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NEast Philly to finish publishing in 2013 7

Nov21

NEast Philly will fold at the end of 2013 after five years serving as a daily news website for Northeast Philadelphia. Below is a letter from Editor/Owner Shannon McDonald.

To all NEast Philly readers-

It is with great sadness that I announce the final month of publication of NEast Philly. The final post will appear on Dec. 31, 2013, and the site will remain static until June, when our web hosting expires. At that point, should another option to host content from this website in perpetuity not have been secured, all content on NEastPhilly.com will cease to exist. Our Facebook, Flickr, YouTube, Twitter, Instagram and Pinterest accounts will remain dormant beginning Jan. 1, 2014. Our phone call tip line will be disabled.

This decision was a very difficult one. I weighed it carefully, and have already  informed our contributors and partners of the news. Everyone who reads this site and interacts with us on social media helped play a role in taking NEast Philly from a small blog in 2008 to the robust daily news site it became. continue reading »

The 12 Days of NEastmas 0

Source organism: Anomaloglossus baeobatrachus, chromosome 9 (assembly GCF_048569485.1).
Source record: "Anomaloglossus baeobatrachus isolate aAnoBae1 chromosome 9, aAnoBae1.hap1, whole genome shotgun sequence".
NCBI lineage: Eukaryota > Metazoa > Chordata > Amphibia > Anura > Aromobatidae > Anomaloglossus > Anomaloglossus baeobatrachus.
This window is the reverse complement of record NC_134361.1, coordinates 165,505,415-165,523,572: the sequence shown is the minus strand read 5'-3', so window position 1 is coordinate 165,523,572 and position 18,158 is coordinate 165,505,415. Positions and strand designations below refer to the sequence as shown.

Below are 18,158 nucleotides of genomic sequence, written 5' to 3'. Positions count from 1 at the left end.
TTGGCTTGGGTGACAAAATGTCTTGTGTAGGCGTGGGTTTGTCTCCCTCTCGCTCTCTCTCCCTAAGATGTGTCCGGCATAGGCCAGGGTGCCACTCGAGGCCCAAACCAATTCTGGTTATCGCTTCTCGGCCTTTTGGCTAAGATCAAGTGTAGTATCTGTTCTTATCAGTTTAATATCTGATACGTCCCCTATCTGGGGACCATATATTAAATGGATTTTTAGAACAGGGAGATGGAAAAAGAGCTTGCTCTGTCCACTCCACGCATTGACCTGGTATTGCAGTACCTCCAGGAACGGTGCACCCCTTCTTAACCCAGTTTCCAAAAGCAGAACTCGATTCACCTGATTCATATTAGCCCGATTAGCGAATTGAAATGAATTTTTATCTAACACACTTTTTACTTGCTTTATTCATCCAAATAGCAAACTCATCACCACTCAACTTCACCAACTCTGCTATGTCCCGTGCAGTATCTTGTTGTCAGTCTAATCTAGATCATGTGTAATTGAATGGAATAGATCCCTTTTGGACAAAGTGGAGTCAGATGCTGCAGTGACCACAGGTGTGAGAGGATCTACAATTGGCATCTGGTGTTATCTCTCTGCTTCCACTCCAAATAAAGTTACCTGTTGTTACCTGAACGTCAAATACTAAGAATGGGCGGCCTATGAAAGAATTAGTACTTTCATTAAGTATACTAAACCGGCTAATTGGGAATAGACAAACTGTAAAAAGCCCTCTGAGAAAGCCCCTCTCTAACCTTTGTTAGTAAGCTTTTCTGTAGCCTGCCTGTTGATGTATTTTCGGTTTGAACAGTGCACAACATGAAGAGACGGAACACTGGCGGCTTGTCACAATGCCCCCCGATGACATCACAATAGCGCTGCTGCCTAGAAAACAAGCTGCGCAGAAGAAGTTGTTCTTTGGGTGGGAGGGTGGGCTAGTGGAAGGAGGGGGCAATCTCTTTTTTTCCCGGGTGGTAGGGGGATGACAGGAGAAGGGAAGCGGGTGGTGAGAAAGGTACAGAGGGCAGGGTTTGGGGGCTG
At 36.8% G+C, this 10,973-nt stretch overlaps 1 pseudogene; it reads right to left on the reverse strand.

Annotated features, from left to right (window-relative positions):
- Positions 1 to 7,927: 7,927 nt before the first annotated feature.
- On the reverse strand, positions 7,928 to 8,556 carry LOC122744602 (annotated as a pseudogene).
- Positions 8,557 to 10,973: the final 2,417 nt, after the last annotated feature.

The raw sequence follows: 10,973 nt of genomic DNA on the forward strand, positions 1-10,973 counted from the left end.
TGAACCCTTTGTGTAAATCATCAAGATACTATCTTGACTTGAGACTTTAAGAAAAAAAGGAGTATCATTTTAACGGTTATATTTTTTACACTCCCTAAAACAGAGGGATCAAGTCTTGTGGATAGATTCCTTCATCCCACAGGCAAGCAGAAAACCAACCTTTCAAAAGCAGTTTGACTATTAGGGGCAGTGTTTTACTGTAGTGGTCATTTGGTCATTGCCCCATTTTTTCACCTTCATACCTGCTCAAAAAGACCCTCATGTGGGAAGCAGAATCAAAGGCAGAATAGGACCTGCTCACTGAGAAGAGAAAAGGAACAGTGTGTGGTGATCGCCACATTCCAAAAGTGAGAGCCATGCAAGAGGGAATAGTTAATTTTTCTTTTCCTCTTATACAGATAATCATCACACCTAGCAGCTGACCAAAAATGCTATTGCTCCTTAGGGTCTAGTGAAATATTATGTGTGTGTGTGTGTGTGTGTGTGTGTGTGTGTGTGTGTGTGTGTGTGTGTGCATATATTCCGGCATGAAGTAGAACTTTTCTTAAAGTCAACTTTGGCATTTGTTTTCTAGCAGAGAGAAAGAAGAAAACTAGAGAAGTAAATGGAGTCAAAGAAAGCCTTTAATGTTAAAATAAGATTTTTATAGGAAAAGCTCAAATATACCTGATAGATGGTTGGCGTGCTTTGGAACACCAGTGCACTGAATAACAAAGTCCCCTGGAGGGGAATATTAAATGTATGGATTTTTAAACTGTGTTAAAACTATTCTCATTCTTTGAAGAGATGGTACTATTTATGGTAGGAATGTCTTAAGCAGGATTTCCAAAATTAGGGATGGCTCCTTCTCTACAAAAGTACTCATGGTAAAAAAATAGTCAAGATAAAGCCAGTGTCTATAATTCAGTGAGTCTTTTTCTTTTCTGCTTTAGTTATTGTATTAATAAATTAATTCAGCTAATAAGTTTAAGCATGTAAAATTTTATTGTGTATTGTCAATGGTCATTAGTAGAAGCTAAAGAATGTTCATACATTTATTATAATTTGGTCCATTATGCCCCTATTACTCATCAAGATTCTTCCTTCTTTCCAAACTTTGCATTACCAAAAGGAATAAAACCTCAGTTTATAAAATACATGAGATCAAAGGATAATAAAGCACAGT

Dec24
File photo/Bill Achuff

File photo/Bill Achuff

Four years ago, we first published the 12 Days of NEastmas, a re-imagined version of the 12 Days of Christmas. It was a fun way to celebrate the one-year anniversary of NEast Philly and to get people talking about the holidays.

This is the last time we’ll publish this song. To each and every one of our readers, we hope you have a happy and safe holiday season and a fantastic 2014. continue reading »

Re-imagining Roosevelt Boulevard 7

Dec13
Roosevelt Boulevard was built with cars in mind. But with much of the nearby areas being residential, can the Boulevard become more pedestrian-friendly? Photo/Kayla Devon

Roosevelt Boulevard was built with cars in mind. But with much of the nearby areas being residential, can the Boulevard become more pedestrian-friendly? Photo/Kayla Devon

A century ago, Northeast Philadelphia didn’t look anything like it does today. Before the mid-20th century, Northeast Philadelphia was all farmland and trailer parks that was home to small Dutch communities like Fox Chase and Burholme, who settled all around the perimeters of the city. It was small-town America at its finest.

That’s where the Roosevelt Boulevard comes in.